You can lift the sphere map $f: S^k \to S^1$ through the universal covering space $\pi: \mathbb R\to S^1$ since $1=f_*\pi_1(S^k)\leq\pi_1(S^1)=\mathbb Z$ and contract inside $\mathbb R$ for $k\geq 2$. I am not sure you can do HES through disconnected spaces.


2

I think, "fattern manifold" is $k$-submanifold $M\subset\mathbb R^{n+k}$ with trivialized normal bundle, so you can identify neighborhood of $M$ with $M\times E^n$, $g$ is the inclusion $M\times E^n\subset \mathbb R^{n+k}$. And the map $\theta_g$ is constructed as follows: you should project $M\times E^n$ on the $E^n$, then cover $S^n$ without $\infty$ by ...


0

For basic Mayer-Vietoris usage you need to thicken your link/knot a little in such way that you won't create new intersections in obtained in such way "link" of solid tori. Namely: let $K$ be your link of $n$ circles and $U_1 = K \times D^2_{3 \varepsilon}$, where $D_{3 \varepsilon}^2$ is disk of "small" radius $3 \varepsilon$ such that you can retract ...


1

Big Data is a very broad definition. If want to work in data-mining or machine learning my list would start with these Statistics/Measure theory Optimisation (in general and especially convex optimisation) Funcional Analysis


0

Let $\alpha$ be the generator of $\pi_1(\mathbb RP^2)$ and $\beta$ be the generator of $\pi_1(S^1)$. Note that $f_*(a)$ can be written only two ways: $\alpha\beta^{k_1}\alpha\dots\alpha\beta^{k_n}\alpha\,\,$ or $\,\,\beta^{k_1}\alpha\beta^{k_2}\dots\alpha\beta^{k_n}\,\,$ for some $k_i\in\mathbb Z$. Then, as it easy to see, if $k_1\ne -k_n$, we cannot reduce ...


7

Hodge theory is a vast subject, especially since Deligne and Griffiths revolutionized it and algebraized it around 1970 with the introduction of variations of Hodge structures and mixed Hodge structures, axiomatic approaches which found amazing applications in algebraic geometry. At the most elementary level I would say that Hodge theory is a refinement ...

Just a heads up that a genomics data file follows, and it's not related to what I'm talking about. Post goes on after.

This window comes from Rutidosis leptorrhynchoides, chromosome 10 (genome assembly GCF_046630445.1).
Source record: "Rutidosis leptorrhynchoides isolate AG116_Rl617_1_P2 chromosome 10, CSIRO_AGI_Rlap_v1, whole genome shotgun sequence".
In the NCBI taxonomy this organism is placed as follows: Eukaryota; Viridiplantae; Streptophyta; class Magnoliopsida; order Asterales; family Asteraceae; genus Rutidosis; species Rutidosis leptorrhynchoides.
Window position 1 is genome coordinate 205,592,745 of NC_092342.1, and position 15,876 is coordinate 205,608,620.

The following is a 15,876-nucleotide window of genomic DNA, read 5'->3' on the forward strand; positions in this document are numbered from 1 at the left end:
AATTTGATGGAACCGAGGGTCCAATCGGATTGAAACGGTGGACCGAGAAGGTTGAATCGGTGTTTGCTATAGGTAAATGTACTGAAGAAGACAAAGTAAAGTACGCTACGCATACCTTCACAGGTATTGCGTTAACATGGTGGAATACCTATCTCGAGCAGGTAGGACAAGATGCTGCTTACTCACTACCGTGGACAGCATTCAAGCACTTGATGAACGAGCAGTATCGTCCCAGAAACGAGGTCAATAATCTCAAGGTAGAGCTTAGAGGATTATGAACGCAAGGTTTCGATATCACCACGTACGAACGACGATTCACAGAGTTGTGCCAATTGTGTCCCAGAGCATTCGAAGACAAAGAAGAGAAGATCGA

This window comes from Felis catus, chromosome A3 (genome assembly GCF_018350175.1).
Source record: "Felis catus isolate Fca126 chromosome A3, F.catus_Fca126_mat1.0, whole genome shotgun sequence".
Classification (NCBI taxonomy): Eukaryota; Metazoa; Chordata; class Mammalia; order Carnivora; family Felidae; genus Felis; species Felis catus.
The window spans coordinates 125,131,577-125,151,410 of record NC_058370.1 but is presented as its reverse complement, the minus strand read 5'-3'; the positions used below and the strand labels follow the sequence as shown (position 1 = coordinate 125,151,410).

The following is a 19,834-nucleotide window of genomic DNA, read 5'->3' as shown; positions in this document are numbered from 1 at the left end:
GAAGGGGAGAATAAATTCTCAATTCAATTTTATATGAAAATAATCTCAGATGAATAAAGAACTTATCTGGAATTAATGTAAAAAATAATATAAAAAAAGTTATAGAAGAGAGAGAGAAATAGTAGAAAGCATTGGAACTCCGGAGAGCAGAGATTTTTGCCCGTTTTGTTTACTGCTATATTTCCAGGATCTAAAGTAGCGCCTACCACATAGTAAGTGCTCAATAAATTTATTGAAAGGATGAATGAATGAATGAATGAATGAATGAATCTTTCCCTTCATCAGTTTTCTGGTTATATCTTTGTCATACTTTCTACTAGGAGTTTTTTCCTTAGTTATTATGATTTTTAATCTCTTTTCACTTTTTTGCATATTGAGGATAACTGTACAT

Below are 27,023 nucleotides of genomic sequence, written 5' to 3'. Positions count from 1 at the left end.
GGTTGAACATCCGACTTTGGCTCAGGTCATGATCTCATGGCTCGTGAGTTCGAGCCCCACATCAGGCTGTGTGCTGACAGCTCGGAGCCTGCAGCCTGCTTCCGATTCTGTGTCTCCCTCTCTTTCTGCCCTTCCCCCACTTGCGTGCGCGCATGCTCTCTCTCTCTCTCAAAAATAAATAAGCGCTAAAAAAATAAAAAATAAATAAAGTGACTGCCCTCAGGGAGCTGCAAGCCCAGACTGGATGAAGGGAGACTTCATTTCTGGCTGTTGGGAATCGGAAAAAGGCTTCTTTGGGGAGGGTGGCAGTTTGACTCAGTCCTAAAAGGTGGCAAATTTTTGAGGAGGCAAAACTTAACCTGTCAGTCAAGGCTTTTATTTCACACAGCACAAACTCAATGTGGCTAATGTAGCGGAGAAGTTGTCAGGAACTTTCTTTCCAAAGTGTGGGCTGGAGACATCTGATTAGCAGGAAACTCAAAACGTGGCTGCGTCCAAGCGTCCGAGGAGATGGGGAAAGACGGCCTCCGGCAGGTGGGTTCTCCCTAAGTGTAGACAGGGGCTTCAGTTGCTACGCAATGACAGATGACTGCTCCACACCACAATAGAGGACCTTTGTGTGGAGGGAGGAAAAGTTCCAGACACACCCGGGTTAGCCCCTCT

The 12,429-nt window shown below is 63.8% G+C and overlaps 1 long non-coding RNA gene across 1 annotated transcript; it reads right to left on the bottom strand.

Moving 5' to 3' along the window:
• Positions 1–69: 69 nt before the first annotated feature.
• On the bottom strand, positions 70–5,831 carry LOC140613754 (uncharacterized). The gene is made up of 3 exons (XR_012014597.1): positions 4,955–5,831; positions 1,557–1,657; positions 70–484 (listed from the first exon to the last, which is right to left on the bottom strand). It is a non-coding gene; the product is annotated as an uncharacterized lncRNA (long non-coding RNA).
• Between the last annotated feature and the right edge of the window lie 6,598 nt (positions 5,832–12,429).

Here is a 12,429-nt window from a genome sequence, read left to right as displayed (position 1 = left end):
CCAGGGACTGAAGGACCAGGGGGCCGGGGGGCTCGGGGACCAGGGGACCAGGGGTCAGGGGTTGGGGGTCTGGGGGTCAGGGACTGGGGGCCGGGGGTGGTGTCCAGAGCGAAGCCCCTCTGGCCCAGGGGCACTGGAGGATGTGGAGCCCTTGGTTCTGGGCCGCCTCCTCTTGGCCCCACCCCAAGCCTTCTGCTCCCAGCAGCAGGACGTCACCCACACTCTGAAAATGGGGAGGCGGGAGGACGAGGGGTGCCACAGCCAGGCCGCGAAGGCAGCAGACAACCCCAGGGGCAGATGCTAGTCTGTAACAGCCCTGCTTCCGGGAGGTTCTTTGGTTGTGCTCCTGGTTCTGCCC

9

0) The excellent mathematician you evoke has as family name (=surname) tom Dieck and as first name Tammo: tom is part of his surname and has nothing to do with Tom, the endearing form of Thomas. 1) Your idea of "finding a book that starts with a formal treatment of the basics of category theory and moves to more advanced/specialized concepts in a ...


0

Of course, no. For example, let $Z\subset\mathbb R^2$ is unit open disc, $X\setminus Z = Y\setminus Z$ equal the boundary circle $S^1$, $Y\cap Z$ is all the disc interior without one point $(\frac13;0)$, and $X\cap Z$ is punctured disc with center $(\frac13;0)$ and radius $\frac23$. Note that both $X\cap Z$ and $Y\cap Z$ are homotopy equivalent (there ...


0

Let $X = \{0\}\times[-1, 1]$, $Y = S^1\cup X$, and $Z = \{(x, y) \in \mathbb{R}^2 \mid y < 1\}$. Then $X\cap Z \subset Y\cap Z$, they both strong deformation retract onto $\{(0, -1)\}$, and $X\setminus Z = \{(0, 1)\} = Y\setminus Z$. However, $X$ is contractible while $Y$ is not, so $X$ and $Y$ are not homotopy equivalent.


2

It sounds as if you're confused about the difference between singular/simplicial homology and cellular homology. If you look at the homology chapter of Hatcher's book again, you'll see that these subjects are covered in some detail. The relevant details are as follows: The homology of a space is a deep property of that space that is hidden behind a ...


1

Your claim will work fine. But you need to change the thing you're tensoring over back into a subalgebra! $F[\pi_0 X]$, the sub-$F$-algebra generated by $\pi_0(X)$, is the right choice. It might be easiest to justify by just showing that for $S$ a multiplicative subset of a commutative $F$-algebra $A$ and $G$ the free group on the monoid $S$, ...


3

Pick a basepoint $x_0 \in U\cap V$. Let $p:I \to X$ be some loop starting at $x_0$. Then we can write $p$ as a finite product of paths $p = f_1 \cdot \ldots \cdot f_n$, where each $f_i$ is entirely contained in either $U$ or $V$. WLOG we can assume that each $f_{2i}$ is entirely contained in $U$ and each $f_{2i+1}$ is entirely contained in $V$ (so they ...


3

Yes, and in fact you do not need $X$ to be an H-space: the coproduct $\psi$ of $H_*(X)$ exists anyway (if the ring of coefficients is a field), and the definition of a group-like element does not involve the product. So take $X$ to be any space, and define $S \subset H_*(X)$ as in your question (the set of classes in $H_*(X)$ satisfying $\psi(a) = a \otimes ...